A second line of Py-MS studies on biomaterials which has its foundations in the late 1960's, is laser Py-MS. Here pioneering studies were reported in 1966 by Vastola and Pirone (ref. 24), who used a ruby laser in combination with a time-offlight mass spectrometer for the analysis of coal samples. Similar experiments were published by Joy et al. (ref. 25) in 1968, whereas in 1970 Karn et al. (ref. 26) described laser Py-MS of coal using an off-line pyrolysis technique with a ruby and a CO,, laser and analysing the pyrolysis products by high resolution mass spectrometry. Laser Py-MS creates yet another definition problem. During intense laser radiation, fragmentation of molecules may occur by direct bond scission due to electronic excitation (photolysis) rather than by relaxation of vibrational excitation resulting in heating of the whole molecule (pyrolysis or thermolysis). Some of the later Py-MS studies tried to avoid this ambiguity by using infrared lasers (mainly CO,, lasers) at beam intensities which precluded the occurrence of multiphoton excitation. Examples of such studies include the work of Vanderborgh and Fletcher on synthetic polymers and geopolymers (ref. 27) and the studies of Kistemaker et al. on synthetic polymers (ref. 28) and nucleic acids (ref. 29). To confuse further the issue of process definitions in laser mass spectrometry: even when using infrared lasers, spontaneous ionisation of organic molecules occurs through ion-molecule reactions between small inorganic cations or anions and neutral organic molecules (refs. 30, 31). Apart from these intact ion-molecule complexes, often referred to as "quasi-molecular ions", fragment ions can also be found, obviously formed by thermal fragmentation either before or after the ion-molecule reaction (ref. 30).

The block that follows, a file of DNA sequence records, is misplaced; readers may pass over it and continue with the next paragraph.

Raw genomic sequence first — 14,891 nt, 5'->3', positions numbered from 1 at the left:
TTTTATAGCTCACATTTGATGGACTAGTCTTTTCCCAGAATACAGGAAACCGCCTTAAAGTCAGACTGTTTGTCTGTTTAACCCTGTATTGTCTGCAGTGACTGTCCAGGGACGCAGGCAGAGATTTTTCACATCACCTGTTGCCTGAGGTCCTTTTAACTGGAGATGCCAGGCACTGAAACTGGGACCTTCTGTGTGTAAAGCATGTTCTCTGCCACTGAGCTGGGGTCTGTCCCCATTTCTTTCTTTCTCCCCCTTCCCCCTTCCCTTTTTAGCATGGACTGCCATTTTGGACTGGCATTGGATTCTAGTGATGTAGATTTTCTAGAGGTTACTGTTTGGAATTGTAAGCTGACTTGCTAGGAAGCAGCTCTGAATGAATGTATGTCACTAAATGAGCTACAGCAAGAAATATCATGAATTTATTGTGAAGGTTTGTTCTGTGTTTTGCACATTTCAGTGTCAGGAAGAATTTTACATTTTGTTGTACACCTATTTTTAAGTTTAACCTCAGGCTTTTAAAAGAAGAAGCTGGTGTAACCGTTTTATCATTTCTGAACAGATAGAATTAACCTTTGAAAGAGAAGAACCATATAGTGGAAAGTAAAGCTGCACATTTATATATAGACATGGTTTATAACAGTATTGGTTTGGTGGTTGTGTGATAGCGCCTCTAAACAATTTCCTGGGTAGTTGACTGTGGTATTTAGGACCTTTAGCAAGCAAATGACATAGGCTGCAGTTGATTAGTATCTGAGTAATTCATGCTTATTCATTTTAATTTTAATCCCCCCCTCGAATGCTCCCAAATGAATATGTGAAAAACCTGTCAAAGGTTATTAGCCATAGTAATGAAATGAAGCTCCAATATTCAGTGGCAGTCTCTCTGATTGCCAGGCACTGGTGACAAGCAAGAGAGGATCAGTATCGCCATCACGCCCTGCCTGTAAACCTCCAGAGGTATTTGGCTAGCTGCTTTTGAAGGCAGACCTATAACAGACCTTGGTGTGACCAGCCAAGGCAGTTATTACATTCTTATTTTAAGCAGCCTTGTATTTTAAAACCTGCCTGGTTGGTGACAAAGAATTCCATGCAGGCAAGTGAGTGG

The most recent development in laser Py-MS appears to be the laser microprobe mass analyser (LAMMA) developed by Kaufmann et al. (ref. 32) and further improved by Wechsung et al. (ref. 33). Originally developed for the analysis of intracellular electrolytes and trace metal concentrations, the LAMMA system has also produced spectra exhibiting characteristic fragment patterns of polymeric organic materials (ref. 34) and cells (refs. 35, 36) as well as the above described class of ion-molecule complexes (ref. 37). The high spatial resolution (better than 0.5 urn)
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